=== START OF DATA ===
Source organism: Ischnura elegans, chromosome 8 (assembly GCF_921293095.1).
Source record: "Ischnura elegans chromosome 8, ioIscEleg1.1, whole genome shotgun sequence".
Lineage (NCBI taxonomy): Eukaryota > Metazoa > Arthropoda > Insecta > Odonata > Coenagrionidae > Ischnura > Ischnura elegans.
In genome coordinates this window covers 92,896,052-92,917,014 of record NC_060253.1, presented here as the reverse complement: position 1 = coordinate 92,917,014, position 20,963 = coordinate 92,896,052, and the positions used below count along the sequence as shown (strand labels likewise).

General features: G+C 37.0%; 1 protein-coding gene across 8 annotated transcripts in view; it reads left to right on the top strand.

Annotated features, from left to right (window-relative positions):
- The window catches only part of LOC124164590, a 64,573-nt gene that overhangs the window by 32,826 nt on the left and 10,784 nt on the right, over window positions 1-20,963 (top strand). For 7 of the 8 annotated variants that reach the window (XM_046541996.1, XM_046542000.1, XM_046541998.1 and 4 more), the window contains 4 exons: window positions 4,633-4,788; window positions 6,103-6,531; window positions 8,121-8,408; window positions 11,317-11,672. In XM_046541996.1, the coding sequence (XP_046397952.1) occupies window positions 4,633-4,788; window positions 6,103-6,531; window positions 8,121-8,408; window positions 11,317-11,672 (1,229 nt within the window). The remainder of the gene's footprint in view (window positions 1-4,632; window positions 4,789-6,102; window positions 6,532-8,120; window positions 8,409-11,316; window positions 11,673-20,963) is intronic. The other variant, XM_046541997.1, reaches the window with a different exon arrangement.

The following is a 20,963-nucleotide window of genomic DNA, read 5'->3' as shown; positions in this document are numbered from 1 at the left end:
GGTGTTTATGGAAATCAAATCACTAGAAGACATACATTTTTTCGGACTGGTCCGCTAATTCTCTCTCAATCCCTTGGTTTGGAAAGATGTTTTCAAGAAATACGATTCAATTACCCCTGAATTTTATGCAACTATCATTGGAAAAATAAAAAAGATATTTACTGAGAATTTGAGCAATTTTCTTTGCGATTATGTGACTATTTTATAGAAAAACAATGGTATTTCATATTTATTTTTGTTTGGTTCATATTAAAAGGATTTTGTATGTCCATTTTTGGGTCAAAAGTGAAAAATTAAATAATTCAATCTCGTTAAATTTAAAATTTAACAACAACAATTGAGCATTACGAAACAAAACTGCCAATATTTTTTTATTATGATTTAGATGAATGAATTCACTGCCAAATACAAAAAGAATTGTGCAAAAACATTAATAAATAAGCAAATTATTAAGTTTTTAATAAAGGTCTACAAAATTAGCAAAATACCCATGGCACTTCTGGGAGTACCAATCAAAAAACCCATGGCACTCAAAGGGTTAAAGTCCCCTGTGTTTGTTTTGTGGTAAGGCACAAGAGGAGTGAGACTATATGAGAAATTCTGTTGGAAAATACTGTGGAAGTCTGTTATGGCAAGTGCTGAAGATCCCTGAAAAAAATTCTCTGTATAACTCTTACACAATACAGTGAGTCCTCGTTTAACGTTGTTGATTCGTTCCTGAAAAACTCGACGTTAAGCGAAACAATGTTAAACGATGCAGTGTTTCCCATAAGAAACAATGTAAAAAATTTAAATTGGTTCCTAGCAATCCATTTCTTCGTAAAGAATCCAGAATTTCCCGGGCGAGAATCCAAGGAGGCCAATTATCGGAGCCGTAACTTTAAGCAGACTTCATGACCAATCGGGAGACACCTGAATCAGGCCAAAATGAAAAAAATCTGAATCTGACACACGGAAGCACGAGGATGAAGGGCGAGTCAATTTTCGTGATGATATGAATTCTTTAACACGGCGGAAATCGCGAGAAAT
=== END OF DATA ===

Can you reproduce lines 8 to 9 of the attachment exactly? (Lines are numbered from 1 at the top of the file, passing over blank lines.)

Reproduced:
The following is a 20,963-nucleotide window of genomic DNA, read 5'->3' as shown; positions in this document are numbered from 1 at the left end:
GGTGTTTATGGAAATCAAATCACTAGAAGACATACATTTTTTCGGACTGGTCCGCTAATTCTCTCTCAATCCCTTGGTTTGGAAAGATGTTTTCAAGAAATACGATTCAATTACCCCTGAATTTTATGCAACTATCATTGGAAAAATAAAAAAGATATTTACTGAGAATTTGAGCAATTTTCTTTGCGATTATGTGACTATTTTATAGAAAAACAATGGTATTTCATATTTATTTTTGTTTGGTTCATATTAAAAGGATTTTGTATGTCCATTTTTGGGTCAAAAGTGAAAAATTAAATAATTCAATCTCGTTAAATTTAAAATTTAACAACAACAATTGAGCATTACGAAACAAAACTGCCAATATTTTTTTATTATGATTTAGATGAATGAATTCACTGCCAAATACAAAAAGAATTGTGCAAAAACATTAATAAATAAGCAAATTATTAAGTTTTTAATAAAGGTCTACAAAATTAGCAAAATACCCATGGCACTTCTGGGAGTACCAATCAAAAAACCCATGGCACTCAAAGGGTTAAAGTCCCCTGTGTTTGTTTTGTGGTAAGGCACAAGAGGAGTGAGACTATATGAGAAATTCTGTTGGAAAATACTGTGGAAGTCTGTTATGGCAAGTGCTGAAGATCCCTGAAAAAAATTCTCTGTATAACTCTTACACAATACAGTGAGTCCTCGTTTAACGTTGTTGATTCGTTCCTGAAAAACTCGACGTTAAGCGAAACAATGTTAAACGATGCAGTGTTTCCCATAAGAAACAATGTAAAAAATTTAAATTGGTTCCTAGCAATCCATTTCTTCGTAAAGAATCCAGAATTTCCCGGGCGAGAATCCAAGGAGGCCAATTATCGGAGCCGTAACTTTAAGCAGACTTCATGACCAATCGGGAGACACCTGAATCAGGCCAAAATGAAAAAAATCTGAATCTGACACACGGAAGCACGAGGATGAAGGGCGAGTCAATTTTCGTGATGATATGAATTCTTTAACACGGCGGAAATCGCGAGAAAT